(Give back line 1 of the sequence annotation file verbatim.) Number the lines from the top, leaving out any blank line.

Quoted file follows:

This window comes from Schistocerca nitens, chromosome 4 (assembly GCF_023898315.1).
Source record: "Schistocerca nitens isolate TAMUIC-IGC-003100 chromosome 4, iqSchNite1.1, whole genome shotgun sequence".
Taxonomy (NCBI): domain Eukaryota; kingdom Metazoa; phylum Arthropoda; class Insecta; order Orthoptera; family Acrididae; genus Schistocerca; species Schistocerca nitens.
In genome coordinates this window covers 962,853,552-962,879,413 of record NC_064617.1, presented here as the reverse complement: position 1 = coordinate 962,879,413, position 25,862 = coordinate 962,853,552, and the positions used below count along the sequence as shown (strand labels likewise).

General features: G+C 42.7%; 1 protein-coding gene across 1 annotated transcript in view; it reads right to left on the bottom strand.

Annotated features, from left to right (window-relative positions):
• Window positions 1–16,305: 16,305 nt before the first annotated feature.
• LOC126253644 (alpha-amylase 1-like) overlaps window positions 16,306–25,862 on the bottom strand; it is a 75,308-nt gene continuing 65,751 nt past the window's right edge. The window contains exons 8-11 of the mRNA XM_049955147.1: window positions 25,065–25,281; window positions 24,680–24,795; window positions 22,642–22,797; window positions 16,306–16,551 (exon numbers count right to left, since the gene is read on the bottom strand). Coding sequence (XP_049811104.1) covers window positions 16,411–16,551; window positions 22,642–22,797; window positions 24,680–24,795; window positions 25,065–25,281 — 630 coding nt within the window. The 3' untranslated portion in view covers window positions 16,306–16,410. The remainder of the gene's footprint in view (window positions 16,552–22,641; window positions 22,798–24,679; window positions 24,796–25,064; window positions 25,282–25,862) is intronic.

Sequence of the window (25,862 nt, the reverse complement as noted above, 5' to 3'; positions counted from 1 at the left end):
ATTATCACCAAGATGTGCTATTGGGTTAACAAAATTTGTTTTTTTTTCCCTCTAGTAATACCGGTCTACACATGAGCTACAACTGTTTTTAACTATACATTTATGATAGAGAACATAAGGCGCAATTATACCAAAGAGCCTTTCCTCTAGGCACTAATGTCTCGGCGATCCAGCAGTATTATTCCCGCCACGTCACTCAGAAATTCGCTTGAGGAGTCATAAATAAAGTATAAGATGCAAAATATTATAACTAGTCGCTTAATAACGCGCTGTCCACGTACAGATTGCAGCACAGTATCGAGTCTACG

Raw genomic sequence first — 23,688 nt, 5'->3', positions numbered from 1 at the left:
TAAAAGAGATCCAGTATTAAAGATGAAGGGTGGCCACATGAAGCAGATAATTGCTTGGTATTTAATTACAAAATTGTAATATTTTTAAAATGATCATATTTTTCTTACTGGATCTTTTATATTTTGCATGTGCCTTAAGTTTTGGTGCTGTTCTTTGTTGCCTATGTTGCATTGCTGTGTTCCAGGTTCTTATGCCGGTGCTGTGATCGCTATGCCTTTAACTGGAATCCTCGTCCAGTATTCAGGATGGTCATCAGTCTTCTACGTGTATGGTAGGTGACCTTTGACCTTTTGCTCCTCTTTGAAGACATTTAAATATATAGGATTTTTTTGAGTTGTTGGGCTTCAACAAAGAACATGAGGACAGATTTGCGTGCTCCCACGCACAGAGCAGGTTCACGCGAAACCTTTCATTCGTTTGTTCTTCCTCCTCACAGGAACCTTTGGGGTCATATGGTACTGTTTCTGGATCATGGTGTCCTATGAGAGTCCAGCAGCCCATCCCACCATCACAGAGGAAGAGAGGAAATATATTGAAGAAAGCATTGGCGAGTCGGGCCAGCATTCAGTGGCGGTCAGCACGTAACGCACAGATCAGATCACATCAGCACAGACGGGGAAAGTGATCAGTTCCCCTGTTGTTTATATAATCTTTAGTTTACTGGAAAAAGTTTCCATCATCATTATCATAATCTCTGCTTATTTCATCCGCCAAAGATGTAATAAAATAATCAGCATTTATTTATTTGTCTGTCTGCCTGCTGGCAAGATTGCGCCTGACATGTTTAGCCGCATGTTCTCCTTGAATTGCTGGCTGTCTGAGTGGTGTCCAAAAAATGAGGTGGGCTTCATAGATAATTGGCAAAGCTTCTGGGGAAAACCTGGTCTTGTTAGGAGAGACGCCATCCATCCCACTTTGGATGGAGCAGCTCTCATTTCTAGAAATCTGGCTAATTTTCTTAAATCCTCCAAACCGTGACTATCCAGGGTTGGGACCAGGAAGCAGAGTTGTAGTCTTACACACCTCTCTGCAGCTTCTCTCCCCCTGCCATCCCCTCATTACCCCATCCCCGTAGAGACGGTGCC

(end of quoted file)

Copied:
This window comes from Schistocerca nitens, chromosome 4 (assembly GCF_023898315.1).